Applied Materials F1Q08 (Qtr End 01/27/08) Earnings Call Transcript

| About: Applied Materials, (AMAT)

Applied Materials Inc. (NASDAQ:AMAT)

F1Q08 (Qtr End 01/27/08) EarningsCall

February 12 2008 4:30 pm ET

Executives

Randy Bane - VP of IR

Mike Splinter - President and CEO

George Davis - CFO

Joe Sweeney - SVP, GeneralCounsel and Corporate Secretary

Analysts

Stephen Chin - UBS

Harlan Sur - Morgan Stanley

Timothy Arcuri - Citi

Jennie - J.P. Morgan

Patrick Ho - Stifel Nicolaus

Gary Hsueh - Oppenheimer & Co.

Satya Kumar - Credit Suisse

Mehdi Hosseini - FBR

Jim Covello - Goldman Sachs

Bin Pang - Harris Company

CJ Muse - Lehman Brothers

Steve O'Rourke - Deutsche Bank

Mahesh Sanganeria - RBC CapitalMarkets

Jesse Pichel - Piper Jaffray

Edwin Mok - Needham and Company

Operator

Welcome to the Applied Materialsfiscal 2008 first quarter Earnings Call. (Operator Instructions).

I would now like to turn theconference over to Mr. Randy Bane, Vice President of Investor Relations,Applied Materials. Please go ahead, sir.

Randy Bane

Thank you, Marvin. Good afternoonand welcome to Applied Materials fiscal 2008 first quarter earnings call.Joining me on the call today are Mike Splinter, President and CEO; GeorgeDavis, Chief Financial Officer; and Joe Sweeney, Senior Vice President, GeneralCounsel, and Corporate Secretary.

Today we will discuss our resultsfor the period ending January 27, 2008. The financial results were releasedthis afternoon at 1:05 p.m. Pacific Time. A copy of the news release isavailable on Business Wire and on our website, www.appliedmaterials.com.

Before we begin, let me remindyou that a slide presentation supporting today's discussion is available on theInvestor Relations page of our site.

Today's earnings call containsforward-looking statements, including those related to Applied's performance,display and solar ramps, restructuring costs and savings, cash generation anddeployment, growth opportunities, products, strategic position and financialtargets, customer's capital spending and the outlook for the semiconductor,display and solar industries.

All forward-looking statementsare subject to known and unknown risks and uncertainties that could causeactual results to differ materially from those expressed or implied by suchstatements. Information concerning these risk factors is contained in today'searnings press release and in the company's filings with the SEC.Forward-looking statements are based on information as of February 12, 2008 andthe company assumes no obligation to update such statements.

Today's call also containsnon-GAAP financial measures. Reconciliations of the non-GAAP to GAAP measuresare contained in our earnings press release issued today and in our earningscall slides, both of which are available on the investor page of our website.

George Davis will lead the callwith a discussion of our financial performance for our first quarter. Mike willthen follow with comments about company progress to-date and our outlook on theindustry environment. George will close our commentary with our targets for thesecond fiscal quarter of 2008. After these remarks, we will open the call forquestions.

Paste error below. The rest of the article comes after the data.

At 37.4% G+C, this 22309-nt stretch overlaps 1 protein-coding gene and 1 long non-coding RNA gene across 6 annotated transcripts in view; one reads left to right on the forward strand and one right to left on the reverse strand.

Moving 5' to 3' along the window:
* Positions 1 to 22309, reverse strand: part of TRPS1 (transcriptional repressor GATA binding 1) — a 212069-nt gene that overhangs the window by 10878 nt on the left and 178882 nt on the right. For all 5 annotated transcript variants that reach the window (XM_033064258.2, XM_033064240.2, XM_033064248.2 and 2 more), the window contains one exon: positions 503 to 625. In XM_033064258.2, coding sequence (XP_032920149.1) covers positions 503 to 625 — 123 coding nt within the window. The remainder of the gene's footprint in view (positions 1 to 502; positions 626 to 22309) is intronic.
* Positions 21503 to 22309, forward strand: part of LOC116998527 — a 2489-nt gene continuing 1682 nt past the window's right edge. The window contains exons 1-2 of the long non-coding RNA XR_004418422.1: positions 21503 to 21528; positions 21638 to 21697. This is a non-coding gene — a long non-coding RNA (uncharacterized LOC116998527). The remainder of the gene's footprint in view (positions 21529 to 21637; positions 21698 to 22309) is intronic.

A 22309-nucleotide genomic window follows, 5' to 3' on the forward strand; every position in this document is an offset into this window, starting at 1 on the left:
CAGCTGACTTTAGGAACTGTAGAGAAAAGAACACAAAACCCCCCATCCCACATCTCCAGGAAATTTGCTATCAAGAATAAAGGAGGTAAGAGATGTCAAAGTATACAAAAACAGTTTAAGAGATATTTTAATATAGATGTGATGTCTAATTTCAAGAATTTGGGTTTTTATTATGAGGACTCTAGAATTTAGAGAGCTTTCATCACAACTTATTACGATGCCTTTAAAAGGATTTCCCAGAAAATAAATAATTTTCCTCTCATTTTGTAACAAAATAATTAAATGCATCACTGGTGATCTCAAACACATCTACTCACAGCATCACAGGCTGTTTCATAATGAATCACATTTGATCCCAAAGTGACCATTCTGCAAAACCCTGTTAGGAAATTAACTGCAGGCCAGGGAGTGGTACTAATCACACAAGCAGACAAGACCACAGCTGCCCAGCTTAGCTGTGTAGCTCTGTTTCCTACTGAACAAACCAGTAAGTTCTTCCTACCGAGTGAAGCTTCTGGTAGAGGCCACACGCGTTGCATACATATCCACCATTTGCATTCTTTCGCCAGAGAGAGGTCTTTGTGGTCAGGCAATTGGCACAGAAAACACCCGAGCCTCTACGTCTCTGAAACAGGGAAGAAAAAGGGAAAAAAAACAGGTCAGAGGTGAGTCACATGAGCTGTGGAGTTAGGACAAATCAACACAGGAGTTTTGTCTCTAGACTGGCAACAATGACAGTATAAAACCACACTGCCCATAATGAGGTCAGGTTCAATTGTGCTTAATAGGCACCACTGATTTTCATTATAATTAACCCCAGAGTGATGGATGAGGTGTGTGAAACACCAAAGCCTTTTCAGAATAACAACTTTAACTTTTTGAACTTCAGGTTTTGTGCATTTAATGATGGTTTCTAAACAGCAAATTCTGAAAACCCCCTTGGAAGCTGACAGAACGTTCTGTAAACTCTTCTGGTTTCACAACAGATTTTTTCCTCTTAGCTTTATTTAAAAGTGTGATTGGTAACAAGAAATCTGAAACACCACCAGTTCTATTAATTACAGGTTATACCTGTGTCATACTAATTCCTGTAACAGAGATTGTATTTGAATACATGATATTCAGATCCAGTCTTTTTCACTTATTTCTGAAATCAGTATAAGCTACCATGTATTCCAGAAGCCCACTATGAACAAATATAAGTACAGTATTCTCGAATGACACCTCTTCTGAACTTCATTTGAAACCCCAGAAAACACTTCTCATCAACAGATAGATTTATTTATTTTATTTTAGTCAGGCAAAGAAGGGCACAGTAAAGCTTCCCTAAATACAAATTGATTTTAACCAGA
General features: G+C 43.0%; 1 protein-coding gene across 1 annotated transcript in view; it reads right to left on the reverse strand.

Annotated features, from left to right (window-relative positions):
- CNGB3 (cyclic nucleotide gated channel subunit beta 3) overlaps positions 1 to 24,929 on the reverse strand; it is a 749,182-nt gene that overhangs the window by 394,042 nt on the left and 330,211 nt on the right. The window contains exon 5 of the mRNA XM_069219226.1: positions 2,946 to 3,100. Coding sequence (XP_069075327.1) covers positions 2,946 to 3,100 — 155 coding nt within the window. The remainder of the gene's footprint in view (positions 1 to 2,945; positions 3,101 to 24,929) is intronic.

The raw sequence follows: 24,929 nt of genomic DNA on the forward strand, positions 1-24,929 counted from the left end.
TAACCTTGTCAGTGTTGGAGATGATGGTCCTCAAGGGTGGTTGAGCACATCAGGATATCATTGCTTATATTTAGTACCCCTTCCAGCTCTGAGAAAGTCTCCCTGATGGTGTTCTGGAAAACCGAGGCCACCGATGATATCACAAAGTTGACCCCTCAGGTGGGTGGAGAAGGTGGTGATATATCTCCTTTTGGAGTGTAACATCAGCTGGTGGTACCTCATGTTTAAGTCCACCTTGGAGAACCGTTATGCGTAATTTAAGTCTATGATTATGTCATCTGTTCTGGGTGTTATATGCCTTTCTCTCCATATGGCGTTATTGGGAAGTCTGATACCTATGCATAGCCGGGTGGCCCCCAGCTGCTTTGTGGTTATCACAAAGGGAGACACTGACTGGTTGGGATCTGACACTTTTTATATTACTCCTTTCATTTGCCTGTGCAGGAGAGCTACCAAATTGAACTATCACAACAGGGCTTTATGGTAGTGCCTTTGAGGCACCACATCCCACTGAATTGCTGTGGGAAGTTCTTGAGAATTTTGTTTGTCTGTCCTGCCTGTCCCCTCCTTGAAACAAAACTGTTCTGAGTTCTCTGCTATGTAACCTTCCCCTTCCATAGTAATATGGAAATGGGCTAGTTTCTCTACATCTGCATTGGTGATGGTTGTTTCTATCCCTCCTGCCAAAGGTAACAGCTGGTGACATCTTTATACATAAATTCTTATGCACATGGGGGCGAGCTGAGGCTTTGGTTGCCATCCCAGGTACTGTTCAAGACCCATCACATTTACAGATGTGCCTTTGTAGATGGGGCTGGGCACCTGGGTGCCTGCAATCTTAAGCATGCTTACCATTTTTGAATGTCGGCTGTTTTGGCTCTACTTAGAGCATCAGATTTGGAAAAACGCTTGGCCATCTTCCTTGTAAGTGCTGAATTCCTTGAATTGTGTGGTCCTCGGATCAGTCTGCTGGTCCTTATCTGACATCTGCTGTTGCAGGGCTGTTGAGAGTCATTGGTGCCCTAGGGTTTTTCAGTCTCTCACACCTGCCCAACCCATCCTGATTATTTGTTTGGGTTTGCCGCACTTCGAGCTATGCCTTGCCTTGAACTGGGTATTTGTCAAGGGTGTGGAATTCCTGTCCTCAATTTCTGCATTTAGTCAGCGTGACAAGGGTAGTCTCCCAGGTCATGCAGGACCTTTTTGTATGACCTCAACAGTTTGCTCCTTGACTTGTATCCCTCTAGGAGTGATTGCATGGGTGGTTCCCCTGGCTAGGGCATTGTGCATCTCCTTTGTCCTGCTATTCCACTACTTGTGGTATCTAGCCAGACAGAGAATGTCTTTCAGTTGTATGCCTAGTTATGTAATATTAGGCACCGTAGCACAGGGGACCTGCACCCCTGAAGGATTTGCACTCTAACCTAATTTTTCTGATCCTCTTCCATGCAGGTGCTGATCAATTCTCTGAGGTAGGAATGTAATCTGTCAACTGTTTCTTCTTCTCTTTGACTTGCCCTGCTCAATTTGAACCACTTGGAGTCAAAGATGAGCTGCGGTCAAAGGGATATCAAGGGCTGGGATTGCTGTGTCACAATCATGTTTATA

With that, I would like to turnthe call over to George. George?

George Davis

Thank you, Randy. Good afternoon,everyone, and thank you for joining us. Q1 was a dynamic quarter for thecompany. We met or exceeded our targets in all respects while experiencing verydifferent end market conditions in our business segments. We took steps toaddress our operating performance and cost structure in our semiconductorequipment and related services businesses, while at the same time investing tomeet the growing ramp in our solar and display units.

We also increased our sharerepurchase activity to return value to stockholders, reflecting our optimism inthe long-term potential of Applied. Order momentum was particularly strong inQ1, a turnaround in display resulted in new orders rising by 13% over Q4significantly exceeding our target of down 5% to 15%. High consumer demand isdriving capacity additions across all major LCD customers. Our order book alsoreflected the first orders related to our SunFab thin film solar lines. Theseorders increased our order performance by approximately 7 points.

As expected, we experienced lowerdemand for semiconductor equipment driven primarily by DRAM customers. Backlogfor Q1 increased about $400 million to $4.1 billion. Backlog adjustments wereminimal and totaled $32 million. We completed the acquisition of Baccini after the close of Q1, so those results and anyadjustments related to the acquisition are not yet reflected in our numbers.

Revenue for Q1 decreased 12% to$2.1 billion, slightly better than our target of down 13% to 18%. This decreasefrom Q4 reflected lower net sales to DRAM and LCD manufacturers, partiallyoffset by higher sales in our Energy and Environmental Solutions segment.

Gross margin for Q1 decreasedmodestly versus last quarter to 44.8% from 45.5%, primarily due to the effectof lower revenues, partially offset by lower material costs and our costreduction efforts.

Q1 operating expenses were $562million and included restructuring charges of $38 million for severance costsrelated to Applied's cost reduction plan announced on January 15th and the $11million for implant facility retirements. Our estimate for severance cost hasincreased since the announcement, primarily due to costs associated withexpected international reductions.